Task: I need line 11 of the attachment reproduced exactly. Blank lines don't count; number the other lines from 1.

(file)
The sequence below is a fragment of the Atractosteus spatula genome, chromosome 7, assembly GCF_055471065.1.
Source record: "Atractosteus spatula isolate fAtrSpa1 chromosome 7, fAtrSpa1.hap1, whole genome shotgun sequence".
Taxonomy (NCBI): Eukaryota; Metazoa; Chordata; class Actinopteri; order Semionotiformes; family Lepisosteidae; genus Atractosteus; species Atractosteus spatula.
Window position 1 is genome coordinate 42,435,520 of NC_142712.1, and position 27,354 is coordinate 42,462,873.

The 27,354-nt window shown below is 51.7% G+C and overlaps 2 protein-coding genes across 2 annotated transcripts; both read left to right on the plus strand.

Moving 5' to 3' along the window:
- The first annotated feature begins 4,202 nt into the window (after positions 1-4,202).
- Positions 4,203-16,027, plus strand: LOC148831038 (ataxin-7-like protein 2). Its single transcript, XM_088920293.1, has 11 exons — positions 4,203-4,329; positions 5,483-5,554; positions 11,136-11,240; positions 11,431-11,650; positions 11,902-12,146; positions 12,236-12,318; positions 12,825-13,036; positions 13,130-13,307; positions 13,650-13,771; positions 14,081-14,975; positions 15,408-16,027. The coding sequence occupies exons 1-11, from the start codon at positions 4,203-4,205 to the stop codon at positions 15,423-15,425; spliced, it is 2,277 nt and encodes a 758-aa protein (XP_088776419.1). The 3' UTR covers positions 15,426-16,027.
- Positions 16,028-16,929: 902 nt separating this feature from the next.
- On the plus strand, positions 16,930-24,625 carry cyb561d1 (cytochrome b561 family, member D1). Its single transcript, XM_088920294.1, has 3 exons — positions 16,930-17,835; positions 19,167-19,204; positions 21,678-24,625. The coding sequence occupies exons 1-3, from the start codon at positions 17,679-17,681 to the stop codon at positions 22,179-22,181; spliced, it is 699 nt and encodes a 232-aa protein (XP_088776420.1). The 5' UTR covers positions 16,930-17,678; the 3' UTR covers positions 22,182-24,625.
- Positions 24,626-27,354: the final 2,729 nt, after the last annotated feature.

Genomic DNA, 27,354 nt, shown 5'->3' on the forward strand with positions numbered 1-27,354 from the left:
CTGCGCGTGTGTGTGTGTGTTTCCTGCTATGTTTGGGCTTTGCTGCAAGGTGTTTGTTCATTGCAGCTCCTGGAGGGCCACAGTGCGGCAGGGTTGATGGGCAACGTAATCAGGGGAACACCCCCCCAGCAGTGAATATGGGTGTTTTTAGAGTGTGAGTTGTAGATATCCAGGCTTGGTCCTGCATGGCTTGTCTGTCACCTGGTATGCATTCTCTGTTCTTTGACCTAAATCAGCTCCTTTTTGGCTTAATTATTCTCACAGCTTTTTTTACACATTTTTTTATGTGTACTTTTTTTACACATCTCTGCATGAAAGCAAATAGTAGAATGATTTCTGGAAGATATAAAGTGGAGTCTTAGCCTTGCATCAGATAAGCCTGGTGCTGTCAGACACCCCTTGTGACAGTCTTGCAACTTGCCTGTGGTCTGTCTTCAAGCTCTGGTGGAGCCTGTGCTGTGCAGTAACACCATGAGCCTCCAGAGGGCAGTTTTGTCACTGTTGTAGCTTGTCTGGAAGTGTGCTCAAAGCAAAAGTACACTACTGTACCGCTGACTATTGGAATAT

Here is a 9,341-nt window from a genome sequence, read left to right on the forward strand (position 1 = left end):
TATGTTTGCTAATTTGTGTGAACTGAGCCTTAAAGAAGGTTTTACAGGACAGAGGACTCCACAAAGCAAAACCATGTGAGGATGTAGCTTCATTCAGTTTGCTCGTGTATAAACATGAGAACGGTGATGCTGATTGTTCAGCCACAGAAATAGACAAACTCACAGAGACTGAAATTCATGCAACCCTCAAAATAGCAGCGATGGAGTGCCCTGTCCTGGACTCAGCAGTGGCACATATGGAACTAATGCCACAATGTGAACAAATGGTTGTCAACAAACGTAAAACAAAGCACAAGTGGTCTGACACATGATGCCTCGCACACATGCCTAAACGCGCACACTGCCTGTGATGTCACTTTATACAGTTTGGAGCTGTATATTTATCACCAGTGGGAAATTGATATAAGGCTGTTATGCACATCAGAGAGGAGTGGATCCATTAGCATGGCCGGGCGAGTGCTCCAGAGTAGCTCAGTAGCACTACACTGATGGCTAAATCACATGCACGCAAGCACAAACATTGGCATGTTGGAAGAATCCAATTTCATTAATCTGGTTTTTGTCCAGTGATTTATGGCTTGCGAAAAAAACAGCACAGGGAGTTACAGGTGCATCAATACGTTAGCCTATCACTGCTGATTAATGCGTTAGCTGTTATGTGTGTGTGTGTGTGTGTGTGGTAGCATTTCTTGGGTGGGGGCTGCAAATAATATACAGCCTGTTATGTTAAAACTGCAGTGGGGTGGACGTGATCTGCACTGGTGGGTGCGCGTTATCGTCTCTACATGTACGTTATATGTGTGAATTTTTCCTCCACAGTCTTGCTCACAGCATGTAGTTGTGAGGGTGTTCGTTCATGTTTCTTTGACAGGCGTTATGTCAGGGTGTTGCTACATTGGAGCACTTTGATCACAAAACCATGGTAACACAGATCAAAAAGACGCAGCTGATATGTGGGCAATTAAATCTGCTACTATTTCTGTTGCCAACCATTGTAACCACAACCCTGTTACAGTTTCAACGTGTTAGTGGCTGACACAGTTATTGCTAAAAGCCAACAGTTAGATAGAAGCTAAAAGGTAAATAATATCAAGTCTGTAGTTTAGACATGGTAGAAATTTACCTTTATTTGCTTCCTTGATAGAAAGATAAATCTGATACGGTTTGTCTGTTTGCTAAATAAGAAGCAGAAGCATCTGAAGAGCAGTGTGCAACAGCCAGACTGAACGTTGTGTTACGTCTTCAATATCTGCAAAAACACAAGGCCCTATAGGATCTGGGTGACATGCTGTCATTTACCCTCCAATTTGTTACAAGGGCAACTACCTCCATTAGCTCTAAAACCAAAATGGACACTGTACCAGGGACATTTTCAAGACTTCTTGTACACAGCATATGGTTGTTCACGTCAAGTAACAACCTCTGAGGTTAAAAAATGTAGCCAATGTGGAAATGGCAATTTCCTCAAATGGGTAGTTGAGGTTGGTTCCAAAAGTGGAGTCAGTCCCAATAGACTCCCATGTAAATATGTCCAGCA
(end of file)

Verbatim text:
- Positions 24,626-27,354: the final 2,729 nt, after the last annotated feature.